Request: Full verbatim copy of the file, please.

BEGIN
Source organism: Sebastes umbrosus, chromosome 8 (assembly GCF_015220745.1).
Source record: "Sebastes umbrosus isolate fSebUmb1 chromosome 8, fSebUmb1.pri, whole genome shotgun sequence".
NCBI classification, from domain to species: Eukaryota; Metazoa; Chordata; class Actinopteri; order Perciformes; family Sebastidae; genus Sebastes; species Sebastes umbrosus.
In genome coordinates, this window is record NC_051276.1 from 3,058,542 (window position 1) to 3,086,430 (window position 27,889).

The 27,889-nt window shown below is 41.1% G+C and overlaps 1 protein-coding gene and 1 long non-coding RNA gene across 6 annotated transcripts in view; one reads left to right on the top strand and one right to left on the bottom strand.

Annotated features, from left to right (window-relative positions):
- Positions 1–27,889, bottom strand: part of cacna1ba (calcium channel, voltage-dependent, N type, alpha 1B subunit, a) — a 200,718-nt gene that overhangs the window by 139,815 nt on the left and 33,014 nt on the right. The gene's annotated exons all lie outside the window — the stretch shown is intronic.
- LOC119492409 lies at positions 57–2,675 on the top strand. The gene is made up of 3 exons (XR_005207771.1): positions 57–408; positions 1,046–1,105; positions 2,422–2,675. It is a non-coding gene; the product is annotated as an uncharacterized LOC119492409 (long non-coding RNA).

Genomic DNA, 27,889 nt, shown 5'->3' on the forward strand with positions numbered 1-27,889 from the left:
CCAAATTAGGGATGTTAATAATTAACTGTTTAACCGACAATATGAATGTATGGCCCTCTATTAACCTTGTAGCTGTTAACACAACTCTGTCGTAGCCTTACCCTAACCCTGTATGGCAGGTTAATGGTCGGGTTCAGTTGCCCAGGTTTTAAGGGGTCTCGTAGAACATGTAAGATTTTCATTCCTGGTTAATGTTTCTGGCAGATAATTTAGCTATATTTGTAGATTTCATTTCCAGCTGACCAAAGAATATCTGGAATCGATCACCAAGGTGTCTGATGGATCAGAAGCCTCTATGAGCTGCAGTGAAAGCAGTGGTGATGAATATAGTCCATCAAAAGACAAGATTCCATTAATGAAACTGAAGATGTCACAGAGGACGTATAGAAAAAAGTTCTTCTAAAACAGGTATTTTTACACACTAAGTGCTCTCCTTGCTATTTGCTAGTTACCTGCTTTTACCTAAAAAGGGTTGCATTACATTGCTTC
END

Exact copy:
Source organism: Sebastes umbrosus, chromosome 8 (assembly GCF_015220745.1).
Source record: "Sebastes umbrosus isolate fSebUmb1 chromosome 8, fSebUmb1.pri, whole genome shotgun sequence".
NCBI classification, from domain to species: Eukaryota; Metazoa; Chordata; class Actinopteri; order Perciformes; family Sebastidae; genus Sebastes; species Sebastes umbrosus.
In genome coordinates, this window is record NC_051276.1 from 3,058,542 (window position 1) to 3,086,430 (window position 27,889).

The 27,889-nt window shown below is 41.1% G+C and overlaps 1 protein-coding gene and 1 long non-coding RNA gene across 6 annotated transcripts in view; one reads left to right on the top strand and one right to left on the bottom strand.

Annotated features, from left to right (window-relative positions):
- Positions 1–27,889, bottom strand: part of cacna1ba (calcium channel, voltage-dependent, N type, alpha 1B subunit, a) — a 200,718-nt gene that overhangs the window by 139,815 nt on the left and 33,014 nt on the right. The gene's annotated exons all lie outside the window — the stretch shown is intronic.
- LOC119492409 lies at positions 57–2,675 on the top strand. The gene is made up of 3 exons (XR_005207771.1): positions 57–408; positions 1,046–1,105; positions 2,422–2,675. It is a non-coding gene; the product is annotated as an uncharacterized LOC119492409 (long non-coding RNA).

Genomic DNA, 27,889 nt, shown 5'->3' on the forward strand with positions numbered 1-27,889 from the left:
CCAAATTAGGGATGTTAATAATTAACTGTTTAACCGACAATATGAATGTATGGCCCTCTATTAACCTTGTAGCTGTTAACACAACTCTGTCGTAGCCTTACCCTAACCCTGTATGGCAGGTTAATGGTCGGGTTCAGTTGCCCAGGTTTTAAGGGGTCTCGTAGAACATGTAAGATTTTCATTCCTGGTTAATGTTTCTGGCAGATAATTTAGCTATATTTGTAGATTTCATTTCCAGCTGACCAAAGAATATCTGGAATCGATCACCAAGGTGTCTGATGGATCAGAAGCCTCTATGAGCTGCAGTGAAAGCAGTGGTGATGAATATAGTCCATCAAAAGACAAGATTCCATTAATGAAACTGAAGATGTCACAGAGGACGTATAGAAAAAAGTTCTTCTAAAACAGGTATTTTTACACACTAAGTGCTCTCCTTGCTATTTGCTAGTTACCTGCTTTTACCTAAAAAGGGTTGCATTACATTGCTTC